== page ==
Project description:The amygdala plays an important role in emotional functions and its dysfunction is considered to be associated with multiple psychiatric disorders in humans. Cytoarchitectonic mapping has demonstrated that the human amygdala complex comprises several subregions. However, it's difficult to delineate boundaries of these subregions in vivo even if using state of the art high resolution structural MRI. Previous attempts to parcellate this small structure using unsupervised clustering methods based on resting state fMRI data suffered from the low spatial resolution of typical fMRI data, and it remains challenging for the unsupervised methods to define subregions of the amygdala in vivo. In this study, we developed a novel brain parcellation method to segment the human amygdala into spatially contiguous subregions based on 7T high resolution fMRI data. The parcellation was implemented using a semi-supervised spectral clustering (SSC) algorithm at an individual subject level. Under guidance of prior information derived from the Julich cytoarchitectonic atlas, our method clustered voxels of the amygdala into subregions according to similarity measures of their functional signals. As a result, three distinct amygdala subregions can be obtained in each hemisphere for every individual subject. Compared with the cytoarchitectonic atlas, our method achieved better performance in terms of subregional functional homogeneity. Validation experiments have also demonstrated that the amygdala subregions obtained by our method have distinctive, lateralized functional connectivity (FC) patterns. Our study has demonstrated that the semi-supervised brain parcellation method is a powerful tool for exploring amygdala subregional functions.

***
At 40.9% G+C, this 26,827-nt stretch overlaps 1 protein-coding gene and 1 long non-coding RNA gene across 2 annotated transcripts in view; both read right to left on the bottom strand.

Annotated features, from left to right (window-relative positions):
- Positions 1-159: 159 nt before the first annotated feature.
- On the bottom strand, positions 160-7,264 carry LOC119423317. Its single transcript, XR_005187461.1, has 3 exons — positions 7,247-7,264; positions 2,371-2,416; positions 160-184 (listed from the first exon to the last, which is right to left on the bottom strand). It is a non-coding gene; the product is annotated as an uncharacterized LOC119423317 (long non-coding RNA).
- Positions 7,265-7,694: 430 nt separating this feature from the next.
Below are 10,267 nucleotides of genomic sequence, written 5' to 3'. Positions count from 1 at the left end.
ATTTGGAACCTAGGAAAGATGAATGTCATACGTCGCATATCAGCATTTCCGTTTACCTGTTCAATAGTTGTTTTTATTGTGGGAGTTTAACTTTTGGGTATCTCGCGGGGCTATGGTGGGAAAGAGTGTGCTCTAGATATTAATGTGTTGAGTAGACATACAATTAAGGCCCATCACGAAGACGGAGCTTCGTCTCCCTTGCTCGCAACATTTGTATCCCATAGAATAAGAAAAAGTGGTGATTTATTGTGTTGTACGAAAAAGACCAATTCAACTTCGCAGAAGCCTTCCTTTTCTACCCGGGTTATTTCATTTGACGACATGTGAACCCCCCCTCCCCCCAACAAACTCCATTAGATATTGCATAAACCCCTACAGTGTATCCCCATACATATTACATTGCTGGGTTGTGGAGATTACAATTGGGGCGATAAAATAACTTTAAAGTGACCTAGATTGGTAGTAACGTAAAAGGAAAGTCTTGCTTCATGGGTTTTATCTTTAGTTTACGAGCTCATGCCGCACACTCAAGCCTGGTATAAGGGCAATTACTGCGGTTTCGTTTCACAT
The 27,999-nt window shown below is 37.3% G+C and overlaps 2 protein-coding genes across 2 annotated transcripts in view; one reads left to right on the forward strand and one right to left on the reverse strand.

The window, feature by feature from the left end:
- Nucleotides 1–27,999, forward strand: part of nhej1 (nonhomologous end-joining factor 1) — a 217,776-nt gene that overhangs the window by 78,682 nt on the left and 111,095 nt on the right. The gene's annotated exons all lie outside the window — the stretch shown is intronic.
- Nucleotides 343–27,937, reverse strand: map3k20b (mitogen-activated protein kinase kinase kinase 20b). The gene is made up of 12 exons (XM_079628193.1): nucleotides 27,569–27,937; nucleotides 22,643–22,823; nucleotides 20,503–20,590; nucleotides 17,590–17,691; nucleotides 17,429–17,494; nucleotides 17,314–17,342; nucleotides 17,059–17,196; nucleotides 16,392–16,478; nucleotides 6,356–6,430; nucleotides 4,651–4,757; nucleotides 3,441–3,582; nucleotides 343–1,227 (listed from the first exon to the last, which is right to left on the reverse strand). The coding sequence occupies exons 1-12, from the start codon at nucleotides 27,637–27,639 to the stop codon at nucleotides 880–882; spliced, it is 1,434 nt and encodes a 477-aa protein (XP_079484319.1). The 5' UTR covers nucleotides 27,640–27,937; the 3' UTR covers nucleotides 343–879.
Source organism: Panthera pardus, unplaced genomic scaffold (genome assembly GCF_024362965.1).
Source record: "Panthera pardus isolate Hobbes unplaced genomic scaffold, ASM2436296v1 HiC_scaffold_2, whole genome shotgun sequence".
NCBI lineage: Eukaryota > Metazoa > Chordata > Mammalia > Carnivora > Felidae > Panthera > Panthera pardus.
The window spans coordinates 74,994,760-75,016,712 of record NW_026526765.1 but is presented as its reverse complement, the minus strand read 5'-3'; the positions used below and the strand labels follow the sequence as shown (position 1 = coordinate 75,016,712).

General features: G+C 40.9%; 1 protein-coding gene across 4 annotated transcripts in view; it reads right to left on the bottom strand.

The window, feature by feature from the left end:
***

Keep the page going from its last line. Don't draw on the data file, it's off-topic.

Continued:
Project description:Important functional connections within the default mode network (DMN) are disrupted in Alzheimer's disease (AD), likely from amyloid-beta (Abeta) plaque-associated neuronal toxicity. Here, we sought to determine if pathological effects of Abeta amyloid plaques could be seen, even in the absence of a task, by examining functional connectivity in cognitively normal participants with and without preclinical amyloid deposition.Participants with Alzheimer's disease (AD) (n = 35) were compared with 68 cognitively normal participants who were further subdivided by positron emission tomography (PET) Pittsburgh Compound-B (PIB) imaging into those without evidence of brain amyloid (PIB-) and those with brain amyloid (PIB+) deposition.Resting state functional magnetic resonance imaging (fMRI) demonstrated that, compared with the PIB- group, the PIB+ group differed significantly in functional connectivity of the precuneus to hippocampus, parahippocampus, anterior cingulate, dorsal cingulate, gyrus rectus, superior precuneus, and visual cortex. These differences were in the same regions and in the same direction as differences found in the AD group.Thus, before any manifestations of cognitive or behavioral changes, there were differences in resting state connectivity in cognitively normal subjects with brain amyloid deposition, suggesting that early manifestation of Abeta toxicity can be detected using resting state fMRI.